Archives for posts with tag: lessons from childhood
“His father beat him around 
the head.
Only a little bit
on Wednesdays, after pay day,
or on Friday late,
after the races.
Clean up your mess, boy!”

The teachers preferred 
her creative writing 
to include such
notable topics.
So mature for her age!


In the accompanying essay to yesterday’s posted poem, I wrote about my creative process. Today both poem and essay are a comment on subject matter.

In my youth and during my brief teaching experience, I noticed a tendency towards a certain tone of pathos favoured by school creative writing. Describing meaningful life-knowledge in correct language and with well-chosen form, students showed maturity of expression. Such were the conditions of mark allocation.

As a pupil, when I wrote to emulate the style of this School of Pathos and Poignancy, I knew very little. My own life did not seem mark-worthy for creative writing submissions. There seemed to be nothing of Pathos and Poignancy in what I did know about – my suburban home-life, our small family dilemmas, my adolescent anxieties about would it all be ok, the constant balance of schoolwork and extra-murals and monthly visits to the renal clinic. Oh, how I dreaded Tuesday nights, because it would be tomato-bean-sausage pie for supper. My worst!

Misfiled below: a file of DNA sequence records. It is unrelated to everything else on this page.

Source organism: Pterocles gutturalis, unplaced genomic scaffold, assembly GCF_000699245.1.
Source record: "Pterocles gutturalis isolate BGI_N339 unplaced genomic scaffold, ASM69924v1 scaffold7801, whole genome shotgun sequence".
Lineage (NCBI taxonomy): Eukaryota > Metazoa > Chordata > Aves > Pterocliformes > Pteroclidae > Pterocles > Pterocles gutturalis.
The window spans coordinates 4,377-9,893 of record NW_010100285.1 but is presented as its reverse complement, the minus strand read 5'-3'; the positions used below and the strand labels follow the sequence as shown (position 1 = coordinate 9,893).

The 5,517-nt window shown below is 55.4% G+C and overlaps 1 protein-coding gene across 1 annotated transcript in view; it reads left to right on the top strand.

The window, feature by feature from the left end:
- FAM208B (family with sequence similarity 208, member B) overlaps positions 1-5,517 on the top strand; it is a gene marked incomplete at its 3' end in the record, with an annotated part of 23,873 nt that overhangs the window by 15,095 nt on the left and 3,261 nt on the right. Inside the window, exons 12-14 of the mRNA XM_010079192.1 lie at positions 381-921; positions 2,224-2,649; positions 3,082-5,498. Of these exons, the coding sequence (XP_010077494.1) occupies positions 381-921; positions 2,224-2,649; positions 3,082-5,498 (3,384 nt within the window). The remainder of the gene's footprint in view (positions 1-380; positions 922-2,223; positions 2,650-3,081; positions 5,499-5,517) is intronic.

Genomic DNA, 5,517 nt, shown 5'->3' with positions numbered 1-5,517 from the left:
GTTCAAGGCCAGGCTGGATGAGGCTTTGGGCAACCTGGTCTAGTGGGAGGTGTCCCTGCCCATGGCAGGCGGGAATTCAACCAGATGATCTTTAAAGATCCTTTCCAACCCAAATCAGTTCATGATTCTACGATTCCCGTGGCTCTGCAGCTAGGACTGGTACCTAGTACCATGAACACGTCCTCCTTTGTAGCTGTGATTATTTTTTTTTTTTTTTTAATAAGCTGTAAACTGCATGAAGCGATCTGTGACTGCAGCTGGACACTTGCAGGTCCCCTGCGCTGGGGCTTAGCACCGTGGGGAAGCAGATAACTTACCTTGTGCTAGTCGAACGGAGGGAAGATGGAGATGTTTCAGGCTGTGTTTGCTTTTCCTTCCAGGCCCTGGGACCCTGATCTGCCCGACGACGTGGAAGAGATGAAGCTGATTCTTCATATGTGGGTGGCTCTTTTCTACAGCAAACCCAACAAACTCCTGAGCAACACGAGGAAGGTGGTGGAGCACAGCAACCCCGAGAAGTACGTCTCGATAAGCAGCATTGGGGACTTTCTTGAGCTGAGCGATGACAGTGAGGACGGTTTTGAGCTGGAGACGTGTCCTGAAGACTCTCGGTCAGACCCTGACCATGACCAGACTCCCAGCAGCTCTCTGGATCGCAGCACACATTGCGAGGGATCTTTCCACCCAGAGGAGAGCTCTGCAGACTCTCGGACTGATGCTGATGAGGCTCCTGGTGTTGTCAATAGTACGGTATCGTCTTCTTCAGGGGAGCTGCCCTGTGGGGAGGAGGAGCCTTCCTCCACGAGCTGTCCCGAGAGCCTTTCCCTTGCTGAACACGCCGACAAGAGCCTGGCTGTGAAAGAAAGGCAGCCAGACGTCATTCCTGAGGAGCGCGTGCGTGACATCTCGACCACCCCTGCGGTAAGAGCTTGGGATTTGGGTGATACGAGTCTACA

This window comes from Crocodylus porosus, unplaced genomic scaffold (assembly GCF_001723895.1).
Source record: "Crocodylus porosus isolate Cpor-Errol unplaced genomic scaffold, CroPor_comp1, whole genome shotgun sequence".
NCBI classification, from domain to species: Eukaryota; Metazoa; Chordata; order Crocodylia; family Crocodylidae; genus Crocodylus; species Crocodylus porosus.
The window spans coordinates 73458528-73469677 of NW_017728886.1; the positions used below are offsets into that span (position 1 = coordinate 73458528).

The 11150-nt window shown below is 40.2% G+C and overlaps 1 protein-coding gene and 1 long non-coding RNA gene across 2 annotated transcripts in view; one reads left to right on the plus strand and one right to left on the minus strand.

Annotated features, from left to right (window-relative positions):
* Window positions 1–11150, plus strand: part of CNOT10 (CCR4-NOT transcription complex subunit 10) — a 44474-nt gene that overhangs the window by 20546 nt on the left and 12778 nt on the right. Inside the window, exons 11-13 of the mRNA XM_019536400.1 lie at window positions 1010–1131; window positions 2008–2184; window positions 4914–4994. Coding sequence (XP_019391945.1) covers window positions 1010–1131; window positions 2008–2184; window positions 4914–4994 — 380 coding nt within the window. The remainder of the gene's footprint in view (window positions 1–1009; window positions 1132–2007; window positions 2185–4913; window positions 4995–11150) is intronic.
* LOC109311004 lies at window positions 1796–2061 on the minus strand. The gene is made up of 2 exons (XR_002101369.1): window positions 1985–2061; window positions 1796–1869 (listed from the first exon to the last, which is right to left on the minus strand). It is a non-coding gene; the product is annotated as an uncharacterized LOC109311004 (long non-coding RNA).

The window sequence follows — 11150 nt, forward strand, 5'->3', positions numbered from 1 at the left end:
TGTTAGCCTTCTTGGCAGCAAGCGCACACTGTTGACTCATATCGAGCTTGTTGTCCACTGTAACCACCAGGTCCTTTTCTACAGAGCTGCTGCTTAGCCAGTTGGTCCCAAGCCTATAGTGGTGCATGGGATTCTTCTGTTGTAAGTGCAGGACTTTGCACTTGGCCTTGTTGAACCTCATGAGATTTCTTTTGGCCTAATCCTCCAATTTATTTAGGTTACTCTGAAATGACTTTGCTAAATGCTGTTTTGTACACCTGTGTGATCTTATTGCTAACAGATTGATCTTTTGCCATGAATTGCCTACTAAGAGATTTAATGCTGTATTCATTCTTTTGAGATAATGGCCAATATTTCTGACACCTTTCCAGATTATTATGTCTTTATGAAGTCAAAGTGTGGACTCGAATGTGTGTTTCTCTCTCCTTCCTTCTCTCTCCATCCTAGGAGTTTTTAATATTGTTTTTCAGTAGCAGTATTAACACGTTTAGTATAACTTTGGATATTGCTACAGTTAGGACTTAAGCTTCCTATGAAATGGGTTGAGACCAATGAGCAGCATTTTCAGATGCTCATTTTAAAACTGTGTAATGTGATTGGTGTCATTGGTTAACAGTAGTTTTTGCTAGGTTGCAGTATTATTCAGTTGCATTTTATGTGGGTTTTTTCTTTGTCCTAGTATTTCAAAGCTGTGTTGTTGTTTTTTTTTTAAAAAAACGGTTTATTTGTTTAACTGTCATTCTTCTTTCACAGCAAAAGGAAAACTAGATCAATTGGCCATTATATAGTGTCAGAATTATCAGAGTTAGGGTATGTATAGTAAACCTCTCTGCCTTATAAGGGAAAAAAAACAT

Now I have grown confident about my small life. I have also been fortunate to meet many who have shared of their lives. In these stories have I been touched by life’s school of pathos and poignancy.

Twitter: @BeadedQuill 
Facebook: BeadedQuill
Books:
Emily’s Poems for Modern Boys
Shining in Brightness

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I learnt
not to throw a tennis ball
indoors.
That’s how you shatter a ginger jar.

I also learnt one should not
break a violin bow.
Did I snap it 
or cause the hairs to explode?

If your nose is running,
and your mother is pinning
your ballet costume
don’t move.
If she pins you,
don’t move.
Don’t move. If you do

she will hit you with the thing
closest to hand

which may be
a pair of scissors.


Originally the above was titled with the opening,

A Damn Good Hiding
will never go amiss.

Parenting is surely one of the most challenging tasks. This I acknowledge with deep sincerity and appreciate all my parents have done for me. But poetry will have its way.

For more poems about suburbia with its quiet battles and ambiguity, preview my two published books of poetry:
Emily’s Poems for Modern Boys
Shining in Brightness

Twitter: @BeadedQuill
Facebook: BeadedQuill